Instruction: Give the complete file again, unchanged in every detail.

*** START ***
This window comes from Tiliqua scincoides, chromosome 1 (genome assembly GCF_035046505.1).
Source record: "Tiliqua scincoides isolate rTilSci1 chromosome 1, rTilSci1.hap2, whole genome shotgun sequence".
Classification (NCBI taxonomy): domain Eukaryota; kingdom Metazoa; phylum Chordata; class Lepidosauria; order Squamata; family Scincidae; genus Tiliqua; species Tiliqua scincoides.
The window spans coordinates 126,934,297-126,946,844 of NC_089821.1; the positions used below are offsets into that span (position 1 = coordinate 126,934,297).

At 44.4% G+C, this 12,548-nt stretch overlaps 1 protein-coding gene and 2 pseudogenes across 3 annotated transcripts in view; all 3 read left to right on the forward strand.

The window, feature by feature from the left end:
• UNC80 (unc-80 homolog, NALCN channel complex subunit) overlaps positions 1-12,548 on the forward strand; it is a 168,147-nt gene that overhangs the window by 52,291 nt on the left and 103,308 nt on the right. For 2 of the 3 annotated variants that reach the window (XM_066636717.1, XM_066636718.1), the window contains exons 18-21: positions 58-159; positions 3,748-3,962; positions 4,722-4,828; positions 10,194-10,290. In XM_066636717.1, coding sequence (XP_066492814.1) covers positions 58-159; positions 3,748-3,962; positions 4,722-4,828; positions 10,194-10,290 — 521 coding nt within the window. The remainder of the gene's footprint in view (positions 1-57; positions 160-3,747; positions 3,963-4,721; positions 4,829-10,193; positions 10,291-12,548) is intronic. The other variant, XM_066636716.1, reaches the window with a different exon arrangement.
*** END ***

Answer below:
This window comes from Tiliqua scincoides, chromosome 1 (genome assembly GCF_035046505.1).
Source record: "Tiliqua scincoides isolate rTilSci1 chromosome 1, rTilSci1.hap2, whole genome shotgun sequence".
Classification (NCBI taxonomy): domain Eukaryota; kingdom Metazoa; phylum Chordata; class Lepidosauria; order Squamata; family Scincidae; genus Tiliqua; species Tiliqua scincoides.
The window spans coordinates 126,934,297-126,946,844 of NC_089821.1; the positions used below are offsets into that span (position 1 = coordinate 126,934,297).

At 44.4% G+C, this 12,548-nt stretch overlaps 1 protein-coding gene and 2 pseudogenes across 3 annotated transcripts in view; all 3 read left to right on the forward strand.

The window, feature by feature from the left end:
• UNC80 (unc-80 homolog, NALCN channel complex subunit) overlaps positions 1-12,548 on the forward strand; it is a 168,147-nt gene that overhangs the window by 52,291 nt on the left and 103,308 nt on the right. For 2 of the 3 annotated variants that reach the window (XM_066636717.1, XM_066636718.1), the window contains exons 18-21: positions 58-159; positions 3,748-3,962; positions 4,722-4,828; positions 10,194-10,290. In XM_066636717.1, coding sequence (XP_066492814.1) covers positions 58-159; positions 3,748-3,962; positions 4,722-4,828; positions 10,194-10,290 — 521 coding nt within the window. The remainder of the gene's footprint in view (positions 1-57; positions 160-3,747; positions 3,963-4,721; positions 4,829-10,193; positions 10,291-12,548) is intronic. The other variant, XM_066636716.1, reaches the window with a different exon arrangement.